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Macroeconomic Policy/International Trade KWABENA NYARKO OTOO.

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Presentation on theme: "Macroeconomic Policy/International Trade KWABENA NYARKO OTOO."— Presentation transcript:

1 Macroeconomic Policy/International Trade KWABENA NYARKO OTOO

2 Macroeconomic Policy Objectives In the last 30 years macroeconomic policy has focused too heavily on price stability Having assumed full employment, macroeconomic management in particular, the use of fiscal policy measures has been rendered unnecessary Again other important macroeconomic objectives including employment and growth itself have been neglected or treated as residual outcome of price stability Linked to this is the continued assault on the state and the abiding faith in markets to solve all development challenges;

3 Macroeconomic Policy The state has been weakened to an extent where it can no longer tax or act appropriately in guiding market outcomes For much of the developing still mired in deep development challenges macroeconomic policy needs to be active rather than passive Price stability is important but policies must not constraint growth and employment creation; Fiscal policy must be rescued to fulfill the developmental needs of countries; The state must be rehabilitated; to be able to tax and use revenues in the interest of citizens

4 International Trade International trade as catalyst for development is well acknowledged But the current framework/architecture for trade is difficult to defend; The rules/practices are effectively rigged against the interests of developing countries; The result has been the large trade imbalances that threatens the stability of the world economy; Developed countries have huge trade-distorting subsidies particularly in products of exports interests to developing countries – agriculture products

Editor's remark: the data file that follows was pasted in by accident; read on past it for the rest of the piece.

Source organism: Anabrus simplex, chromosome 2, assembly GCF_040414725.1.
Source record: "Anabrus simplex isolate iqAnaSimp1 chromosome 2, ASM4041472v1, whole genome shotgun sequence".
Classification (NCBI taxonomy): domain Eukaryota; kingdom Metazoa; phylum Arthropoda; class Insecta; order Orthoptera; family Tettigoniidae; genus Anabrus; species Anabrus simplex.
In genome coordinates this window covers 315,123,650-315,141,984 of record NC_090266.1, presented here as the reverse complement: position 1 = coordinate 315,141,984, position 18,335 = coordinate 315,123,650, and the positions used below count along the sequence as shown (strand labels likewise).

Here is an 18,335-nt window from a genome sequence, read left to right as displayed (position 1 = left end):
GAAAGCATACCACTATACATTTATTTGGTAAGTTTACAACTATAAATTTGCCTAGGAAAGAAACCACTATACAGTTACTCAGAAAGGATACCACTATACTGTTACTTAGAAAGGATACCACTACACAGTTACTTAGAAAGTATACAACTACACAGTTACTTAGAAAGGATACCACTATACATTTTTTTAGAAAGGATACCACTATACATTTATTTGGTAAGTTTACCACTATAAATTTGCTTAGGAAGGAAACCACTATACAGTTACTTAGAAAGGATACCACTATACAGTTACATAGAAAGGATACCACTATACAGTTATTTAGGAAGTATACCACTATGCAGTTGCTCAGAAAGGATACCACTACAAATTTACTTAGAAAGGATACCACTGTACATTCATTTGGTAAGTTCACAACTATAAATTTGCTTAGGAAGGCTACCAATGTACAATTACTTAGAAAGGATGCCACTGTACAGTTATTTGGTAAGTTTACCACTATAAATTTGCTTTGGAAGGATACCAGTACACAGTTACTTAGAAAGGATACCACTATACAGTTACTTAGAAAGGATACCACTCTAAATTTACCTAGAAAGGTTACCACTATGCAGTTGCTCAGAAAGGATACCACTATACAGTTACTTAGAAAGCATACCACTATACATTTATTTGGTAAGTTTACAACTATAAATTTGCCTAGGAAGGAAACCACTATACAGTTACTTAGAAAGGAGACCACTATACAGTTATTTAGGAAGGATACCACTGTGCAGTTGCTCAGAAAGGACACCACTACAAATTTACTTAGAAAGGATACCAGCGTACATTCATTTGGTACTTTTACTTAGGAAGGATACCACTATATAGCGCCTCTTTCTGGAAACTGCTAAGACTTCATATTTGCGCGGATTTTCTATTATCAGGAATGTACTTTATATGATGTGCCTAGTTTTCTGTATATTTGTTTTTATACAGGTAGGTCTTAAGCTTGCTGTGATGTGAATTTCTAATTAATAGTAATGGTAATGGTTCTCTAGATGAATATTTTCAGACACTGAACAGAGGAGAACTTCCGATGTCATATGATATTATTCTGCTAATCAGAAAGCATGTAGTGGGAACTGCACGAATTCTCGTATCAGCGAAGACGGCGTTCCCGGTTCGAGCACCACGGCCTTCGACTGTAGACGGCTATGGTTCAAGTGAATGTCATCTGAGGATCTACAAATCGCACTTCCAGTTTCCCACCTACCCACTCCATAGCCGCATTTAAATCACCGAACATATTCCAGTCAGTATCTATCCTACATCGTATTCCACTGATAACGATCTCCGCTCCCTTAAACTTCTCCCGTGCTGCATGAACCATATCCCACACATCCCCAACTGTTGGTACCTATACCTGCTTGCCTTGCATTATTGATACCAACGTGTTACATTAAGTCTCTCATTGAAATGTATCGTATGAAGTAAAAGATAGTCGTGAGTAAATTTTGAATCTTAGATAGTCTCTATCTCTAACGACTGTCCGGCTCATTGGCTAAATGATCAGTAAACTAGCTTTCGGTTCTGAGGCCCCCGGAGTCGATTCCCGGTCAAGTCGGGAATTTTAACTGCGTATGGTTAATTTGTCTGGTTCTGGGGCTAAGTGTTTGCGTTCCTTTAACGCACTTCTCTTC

5 International Trade They keep promising to scrape the subsidies and continue to fail to deliver on those promises At the same time, they continue to deprive developing countries policy measures necessary to shield their fledging industries from the harmful effects of the subsidies; Concluding The Doha Round is necessary but not in its current form; Multilateralism must be upheld; the growing spate of bilateral free trade agreement must be discourages as it undermines commitment to multilateral trade Trade must not be used to deny developing countries the use of policy tools that served so well the development needs of countries in earlier times; Developing countries must be afforded special and differential treatment and policy space recognizing their special development needs


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